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Saturday 28.11.2015 | Name days: Rita, Olita, Vita

Foreign policy expert: Putin’s views are short-term and reek of hooliganism

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Baltic news, News from Latvia, BNN.LV, BNN-NEWS.COM, BNN-NEWS.RUIt is hard for Vladimir Putin to accept the rules of the game, which have developed over the past 20 years. While the majority of people are happy about the end of the Cold War, it was likely a personal tragedy for Putin, notes foreign policy expert, deputy Chairman of Latvian Transatlantic Organization Žaneta Ozoliņa in her interview to BNN.

According to her, Putin is currently trying to return if not the conditions of the Cold War, then the kind of situation when force has greater meaning than talks.

Ozoliņa agrees with the recently voiced public opinion that Putin’s goal is to weaken Latvia. She believes a weaker Latvia would mean a weaker European Union. However, she adds: ‘I do not think Putin wakes up in the morning, and the first thing he does is think about how to weaken specifically Latvia. His objective is a weak Europe, which is a very short-term and rude point of view to have, because this king of policy may lead to very painful consequences in a long-term perspective. Instead of thinking how to raise people’s welfare and national economy, Putin has chosen to walk a different path – strengthen his positions by weakening his opponents, including physically, which we can see in Ukraine’s case.’

It should be added that LATO has asked the Cabinet of Ministers to immediately react to threats to national security, which are presented by Russia’s annexation of Crimea and threats to Ukraine’s existence. ‘Russia threatens not only Ukraine, but also all of its neighbouring states and Europe as a whole. The government’s attitude towards defence and safety of residents has been irresponsible both in terms of planning reductions to the defence budget and in avoidance to make decisions in regard to the safety of the population. The Cabinet of Ministers should consider performing a full evaluation of risks to national security,’ – as mentioned in the organization’s announcement.

LATO calls the Cabinet of Ministers to provide the Saeima with Defence Ministry’s compiled bill and action plan for the increase of the Defence Budget to 2% of GDP by 2020 before the next Saeima elections. The organization also asks the Cabinet of Minister to limit the availability of EU taxpayers’ finances and export support funding for the duration of the 2014-2020 EU planning period to enterprises that directly depend on markets of countries which have been introduced with international sanctions.

The organization also asks to have the residence permit programme be temporarily halted considering threats to national security. This restriction is said to be imposed against citizens of countries considered hostile to EU and NATO.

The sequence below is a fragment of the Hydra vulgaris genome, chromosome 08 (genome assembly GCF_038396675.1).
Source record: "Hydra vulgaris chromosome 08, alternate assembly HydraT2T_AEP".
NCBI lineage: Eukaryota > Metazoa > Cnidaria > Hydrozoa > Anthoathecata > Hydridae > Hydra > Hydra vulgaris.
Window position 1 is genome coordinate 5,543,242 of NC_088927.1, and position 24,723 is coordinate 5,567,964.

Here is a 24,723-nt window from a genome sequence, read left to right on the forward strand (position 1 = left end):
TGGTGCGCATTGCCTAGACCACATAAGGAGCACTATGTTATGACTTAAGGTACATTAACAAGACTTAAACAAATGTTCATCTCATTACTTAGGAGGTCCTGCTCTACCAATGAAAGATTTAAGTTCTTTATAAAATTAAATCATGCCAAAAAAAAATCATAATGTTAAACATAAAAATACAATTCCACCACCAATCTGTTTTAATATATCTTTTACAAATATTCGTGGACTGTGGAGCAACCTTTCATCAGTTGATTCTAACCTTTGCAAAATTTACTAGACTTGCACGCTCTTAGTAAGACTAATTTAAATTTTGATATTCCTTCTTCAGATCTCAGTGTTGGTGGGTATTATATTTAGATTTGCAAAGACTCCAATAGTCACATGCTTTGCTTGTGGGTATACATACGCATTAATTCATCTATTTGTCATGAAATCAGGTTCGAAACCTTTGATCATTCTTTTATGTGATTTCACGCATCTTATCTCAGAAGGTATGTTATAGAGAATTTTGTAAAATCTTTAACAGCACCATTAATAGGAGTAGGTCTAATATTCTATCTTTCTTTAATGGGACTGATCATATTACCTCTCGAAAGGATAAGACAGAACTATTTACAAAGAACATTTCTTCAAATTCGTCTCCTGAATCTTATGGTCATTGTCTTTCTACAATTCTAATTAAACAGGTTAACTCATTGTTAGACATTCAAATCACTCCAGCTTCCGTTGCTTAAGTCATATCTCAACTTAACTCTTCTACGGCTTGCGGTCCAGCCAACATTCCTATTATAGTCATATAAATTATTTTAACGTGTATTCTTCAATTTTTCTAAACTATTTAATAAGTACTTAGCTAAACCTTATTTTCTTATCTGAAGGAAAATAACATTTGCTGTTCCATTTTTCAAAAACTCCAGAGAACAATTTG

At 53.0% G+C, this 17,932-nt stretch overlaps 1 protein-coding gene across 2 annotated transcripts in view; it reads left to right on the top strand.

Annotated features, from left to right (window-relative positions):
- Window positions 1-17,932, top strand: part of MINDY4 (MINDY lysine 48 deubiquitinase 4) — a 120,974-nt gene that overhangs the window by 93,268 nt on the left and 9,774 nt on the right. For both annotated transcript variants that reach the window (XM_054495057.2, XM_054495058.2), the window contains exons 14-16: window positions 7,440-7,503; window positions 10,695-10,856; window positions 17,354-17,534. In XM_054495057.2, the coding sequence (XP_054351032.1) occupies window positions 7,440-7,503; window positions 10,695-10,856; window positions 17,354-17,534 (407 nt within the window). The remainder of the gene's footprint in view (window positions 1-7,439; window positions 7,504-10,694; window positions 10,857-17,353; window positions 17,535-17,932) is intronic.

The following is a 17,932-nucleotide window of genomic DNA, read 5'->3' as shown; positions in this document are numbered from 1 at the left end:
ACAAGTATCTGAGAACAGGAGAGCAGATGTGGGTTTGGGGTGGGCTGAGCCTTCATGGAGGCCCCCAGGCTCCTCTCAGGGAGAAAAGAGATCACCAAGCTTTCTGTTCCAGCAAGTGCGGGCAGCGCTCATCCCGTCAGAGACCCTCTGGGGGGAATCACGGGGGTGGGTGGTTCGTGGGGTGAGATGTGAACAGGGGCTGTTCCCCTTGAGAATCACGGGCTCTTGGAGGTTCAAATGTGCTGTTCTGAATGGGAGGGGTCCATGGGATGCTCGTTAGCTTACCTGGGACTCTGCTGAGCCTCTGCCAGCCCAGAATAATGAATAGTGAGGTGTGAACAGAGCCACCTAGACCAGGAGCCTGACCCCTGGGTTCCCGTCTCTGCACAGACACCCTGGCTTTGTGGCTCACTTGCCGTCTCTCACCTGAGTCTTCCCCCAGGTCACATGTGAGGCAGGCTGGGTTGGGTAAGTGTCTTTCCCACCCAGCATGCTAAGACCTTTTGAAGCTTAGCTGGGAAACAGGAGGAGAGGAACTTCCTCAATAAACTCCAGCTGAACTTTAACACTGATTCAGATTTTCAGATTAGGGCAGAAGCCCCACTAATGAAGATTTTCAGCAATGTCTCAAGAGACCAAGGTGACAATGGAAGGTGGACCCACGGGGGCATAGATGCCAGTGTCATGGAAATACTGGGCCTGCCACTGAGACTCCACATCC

The government is also advised to perform measures in regard to gas and electricity market liberalization in order to reduce energy dependence on Russia. Among other recommendations for the government, LATO said it is necessary to strengthen the education programme of national minorities by using EU funding and secure successful transition to Latvian language for the majority of school programmes of national minority schools by 2018.

According to LATO, it is necessary to stop the broadcasting of censored Russian television channels in Latvia. It is also necessary to allocate long-term financing to Latvian social media that broadcast contents in Russian language on television, internet and radio, and provide support for the creation of a Baltic television channel in Russian.

In terms of land security, it is necessary to conclude talks with NATO about the creation of new bases in the country. Interior Ministry and the National Guard should increase funding for personnel and equipment procurement. The Saeima should start organizing annual defence policy debates with participation from social representatives in order to contribute to discussions regarding military threats and priorities of national security.


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  1. michael walsh says:

    “The first rule of propaganda – always accuse the opponent of something you yourself intend to do.” This woman practises it.

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    • Linda says:

      She speaks the truth where Russia concerned. Putin has always mourned the passing of the Soviet Un ion and although promising Yeltsin not to try to turn the clock back, is now seeking to do that very thing. If you want to know what is behind the Russian misguided notion of their own importance, suggest you read “Russia and the idea of Europe” by Iver Neumann et al (issue mid 1990s).

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  2. Harald Koht says:

    Latvia has a good reason – together with other European nations – to be deeply concerned about Russian actions and intentions in the current crisis. Dr. Ozolina’s proposals seem to me to be reasonable precautions to counteract the effects of Russian policy towards its neighbours.

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